The Trump Administration’s five-year plan for offshore oil drilling will heighten spill risks for coastal areas in the US say the 64 signatories of a joint statement against the plan. Opposition to the plan is already beginning to mount – especially in American coastal communities.
The Trump administration’s Five-Year Plan for offshore oil and gas leasing was published on 4 January this year and was unveiled by US Secretary of the Interior Ryan Zinke. It would radically expand offshore drilling in new areas of the Atlantic, Pacific, Gulf of Mexico and the Arctic and would also auction off permanently protected areas. However, opposition to the plan is beginning to ramp up, the latest move being from a coalition of 64 American environmental groups, companies and other organisations, who have signed a statement stating that the plan presents a huge risk to coastal economies, businesses and marine life in previously undeveloped waters. The signatories range from the Alaska Wilderness League to the California Coastkeeper Alliance to Environment America and the Wilderness Society, but communities are beginning to come out against it as well.
The statement, signed by representatives of 64 US conservation groups, says that the administration is ignoring sound science and public opinion and the proposed plans will inflict “severe and unacceptable harm” to US marine environments and coastal economies, public health. Furthermore, the plan aims to pursue dubious energy sources that the US doesn’t actually need.
In the current five-year plan, there are a range of protections that are based on scientific analysis and a multi-year comment process. However, Trump’s proposal is hastily constructed and rife with unsubstantiated claims and faulty economics. It runs roughshod over documented public opinion. The proposal would expose Arctic waters to drilling, present severe risks to the American Atlantic coast, open up the Pacific coast – which has not experienced Federal drilling for decades and further threaten the already debilitated Gulf of Mexico. It threatens to expose American coastal communities to risk from oil spills by coating beaches with oil. It threatens air pollution and the decimation of fisheries, as well as interfering with military training and keeping American citizens hostage to the whims of foreign oil markets.
“These ocean waters are not President Trump’s personal playground,” said the statement. “They belong to all Americans, and the public wants them preserved and protected, not sold off to multinational oil companies.
The Trump Administration’s plan to unleash the dangers of drilling offshore is a major, unacceptable risk to hundreds of local communities, their coastal economies, and marine life.”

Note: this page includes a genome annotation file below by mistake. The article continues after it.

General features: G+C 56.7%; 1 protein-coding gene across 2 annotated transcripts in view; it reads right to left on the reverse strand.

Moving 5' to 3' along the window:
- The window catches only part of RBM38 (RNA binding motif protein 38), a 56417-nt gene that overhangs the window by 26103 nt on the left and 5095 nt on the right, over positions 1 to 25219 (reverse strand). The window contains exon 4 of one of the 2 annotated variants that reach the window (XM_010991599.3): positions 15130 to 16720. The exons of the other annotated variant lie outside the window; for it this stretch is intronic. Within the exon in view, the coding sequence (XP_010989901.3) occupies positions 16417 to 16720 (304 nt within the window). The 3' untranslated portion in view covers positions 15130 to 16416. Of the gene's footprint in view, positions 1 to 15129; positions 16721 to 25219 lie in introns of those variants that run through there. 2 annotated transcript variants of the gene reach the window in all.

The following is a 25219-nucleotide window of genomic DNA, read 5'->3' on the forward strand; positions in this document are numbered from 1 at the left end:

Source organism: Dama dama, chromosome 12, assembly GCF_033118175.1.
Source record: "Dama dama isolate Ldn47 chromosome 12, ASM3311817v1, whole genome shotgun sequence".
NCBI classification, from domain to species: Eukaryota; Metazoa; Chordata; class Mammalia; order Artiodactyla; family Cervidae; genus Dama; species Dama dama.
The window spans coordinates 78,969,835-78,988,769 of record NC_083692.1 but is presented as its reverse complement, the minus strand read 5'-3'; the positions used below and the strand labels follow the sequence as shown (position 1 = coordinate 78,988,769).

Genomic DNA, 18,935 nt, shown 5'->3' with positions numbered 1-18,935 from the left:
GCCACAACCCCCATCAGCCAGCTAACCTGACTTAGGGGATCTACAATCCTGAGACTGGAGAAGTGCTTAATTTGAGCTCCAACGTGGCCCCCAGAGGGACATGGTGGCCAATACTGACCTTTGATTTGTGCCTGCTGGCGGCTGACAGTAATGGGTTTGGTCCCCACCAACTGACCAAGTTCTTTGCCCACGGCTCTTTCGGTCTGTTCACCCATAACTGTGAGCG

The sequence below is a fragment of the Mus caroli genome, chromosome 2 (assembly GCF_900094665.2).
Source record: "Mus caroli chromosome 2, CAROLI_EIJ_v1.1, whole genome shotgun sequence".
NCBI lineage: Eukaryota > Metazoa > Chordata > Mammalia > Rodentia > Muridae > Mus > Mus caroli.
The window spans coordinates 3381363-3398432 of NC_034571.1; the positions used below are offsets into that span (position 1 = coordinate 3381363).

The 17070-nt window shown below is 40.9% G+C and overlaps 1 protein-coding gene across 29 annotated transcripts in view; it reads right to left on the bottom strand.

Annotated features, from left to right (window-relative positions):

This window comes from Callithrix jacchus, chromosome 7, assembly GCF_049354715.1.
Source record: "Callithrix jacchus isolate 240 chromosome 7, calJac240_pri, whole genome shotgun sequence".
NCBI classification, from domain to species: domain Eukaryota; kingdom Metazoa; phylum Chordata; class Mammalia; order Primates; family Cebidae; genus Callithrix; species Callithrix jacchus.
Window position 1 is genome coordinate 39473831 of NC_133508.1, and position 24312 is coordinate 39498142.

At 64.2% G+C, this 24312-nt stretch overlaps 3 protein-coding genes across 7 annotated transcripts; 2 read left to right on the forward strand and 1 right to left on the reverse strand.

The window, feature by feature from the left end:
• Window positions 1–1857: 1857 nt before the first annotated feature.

Increasingly, America is demonstrating its ability to meet its energy needs through investment in clean, renewable energy technologies such as wind and solar. This will cut pollution, cut greenhouse gas emissions and retain profits for American citizens, rather than lining the pockets of oil industry executives and foreign governments.
The following gives you some idea of what is at risk. According to market data published in 2007 by the National Ocean Economics Programme, American oceans generated $100 billion in tourist and recreational revenue in 2012, generating more than 2 million jobs. The South and Mid-Atlantic coasts supply more than $40 billion per year in revenue from ocean-related tourism, recreation and fishing, according to further National Ocean Economics Programme data published in 2012, while in that same year, the seafood industry in those regions supported more than 244,000 jobs with fisherman landing more than 850 million pounds of fish, earning more than $650 million. Ocean tourism and recreational industries accounted for 76 percent of all mid-Atlantic and 84 percent of all Southeast Atlantic Ocean sector jobs in 2012, according to a report from the Bureau of Ocean and Energy Management (BOEM).
Small leaks are endemic to the oil and gas sector, but major leaks, spills and disasters are catastrophic, the ultimate example, of course, being the Deepwater Horizon disaster in the Gulf of Mexico in 2010. In addition to killing 11 oil and gas sector workers, injuring 17 others, the post-explosion impact of the disaster was one of the most damaging environmental disasters in US history. It affected more than 1,000 miles of coastline, and the full economic impacts of the disaster are still not yet completely known. However, we do know that the commercial fishing industry in the Gulf of Mexico lost an estimated $247 million as a result of fisheries closures, and that lost tourism dollars were estimated in the region of $22.7 billion.
Then there’s the cost. It’s not just the processes themselves that drive up costs, it’s also various other support requirements, such as the necessity to ‘police’ drilling activities and enabling access to drilling sites. This is true even without the impacts of any minor or major oil spills or other disasters. The experience of the US Coastguard in 2015 with regard to Shell Oil Corporation clearly demonstrates this. For example, the construction of just one US Coastguard heavy icebreaker comes with a taxpayer bill approaching $1 billion. Even just one deep draft port along the Alaskan northwest coast, required to service these vessels, would cost $200 million. The costs of providing access to sites are indicated by the example of the proposed construction of a 500-mile road by Governor Sean Parnell, which would have cost $2.5 billion for construction and $40 million per year for maintenance and resurfacing.